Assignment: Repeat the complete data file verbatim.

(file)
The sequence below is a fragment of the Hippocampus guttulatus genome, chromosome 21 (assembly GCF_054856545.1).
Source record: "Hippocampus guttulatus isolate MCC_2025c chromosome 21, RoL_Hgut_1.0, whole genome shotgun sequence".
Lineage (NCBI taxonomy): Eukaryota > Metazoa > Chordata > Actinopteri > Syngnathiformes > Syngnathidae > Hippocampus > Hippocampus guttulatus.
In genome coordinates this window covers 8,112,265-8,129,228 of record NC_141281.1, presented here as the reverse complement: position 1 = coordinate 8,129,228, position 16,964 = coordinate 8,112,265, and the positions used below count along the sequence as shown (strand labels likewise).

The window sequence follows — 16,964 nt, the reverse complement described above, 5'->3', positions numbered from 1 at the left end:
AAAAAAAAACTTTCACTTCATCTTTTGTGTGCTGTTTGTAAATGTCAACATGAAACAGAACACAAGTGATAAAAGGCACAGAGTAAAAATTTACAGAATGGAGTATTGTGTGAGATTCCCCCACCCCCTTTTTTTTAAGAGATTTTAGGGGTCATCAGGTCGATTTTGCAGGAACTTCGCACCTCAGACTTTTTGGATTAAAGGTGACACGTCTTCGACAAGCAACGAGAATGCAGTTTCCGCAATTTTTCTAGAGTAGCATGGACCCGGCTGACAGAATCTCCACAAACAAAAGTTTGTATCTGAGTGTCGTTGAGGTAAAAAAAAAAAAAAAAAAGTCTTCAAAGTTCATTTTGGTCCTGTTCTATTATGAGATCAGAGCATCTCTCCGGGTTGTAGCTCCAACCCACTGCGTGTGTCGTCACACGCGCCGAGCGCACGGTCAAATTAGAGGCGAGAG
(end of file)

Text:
The sequence below is a fragment of the Hippocampus guttulatus genome, chromosome 21 (assembly GCF_054856545.1).
Source record: "Hippocampus guttulatus isolate MCC_2025c chromosome 21, RoL_Hgut_1.0, whole genome shotgun sequence".
Lineage (NCBI taxonomy): Eukaryota > Metazoa > Chordata > Actinopteri > Syngnathiformes > Syngnathidae > Hippocampus > Hippocampus guttulatus.
In genome coordinates this window covers 8,112,265-8,129,228 of record NC_141281.1, presented here as the reverse complement: position 1 = coordinate 8,129,228, position 16,964 = coordinate 8,112,265, and the positions used below count along the sequence as shown (strand labels likewise).

The window sequence follows — 16,964 nt, the reverse complement described above, 5'->3', positions numbered from 1 at the left end:
AAAAAAAAACTTTCACTTCATCTTTTGTGTGCTGTTTGTAAATGTCAACATGAAACAGAACACAAGTGATAAAAGGCACAGAGTAAAAATTTACAGAATGGAGTATTGTGTGAGATTCCCCCACCCCCTTTTTTTTAAGAGATTTTAGGGGTCATCAGGTCGATTTTGCAGGAACTTCGCACCTCAGACTTTTTGGATTAAAGGTGACACGTCTTCGACAAGCAACGAGAATGCAGTTTCCGCAATTTTTCTAGAGTAGCATGGACCCGGCTGACAGAATCTCCACAAACAAAAGTTTGTATCTGAGTGTCGTTGAGGTAAAAAAAAAAAAAAAAAAGTCTTCAAAGTTCATTTTGGTCCTGTTCTATTATGAGATCAGAGCATCTCTCCGGGTTGTAGCTCCAACCCACTGCGTGTGTCGTCACACGCGCCGAGCGCACGGTCAAATTAGAGGCGAGAG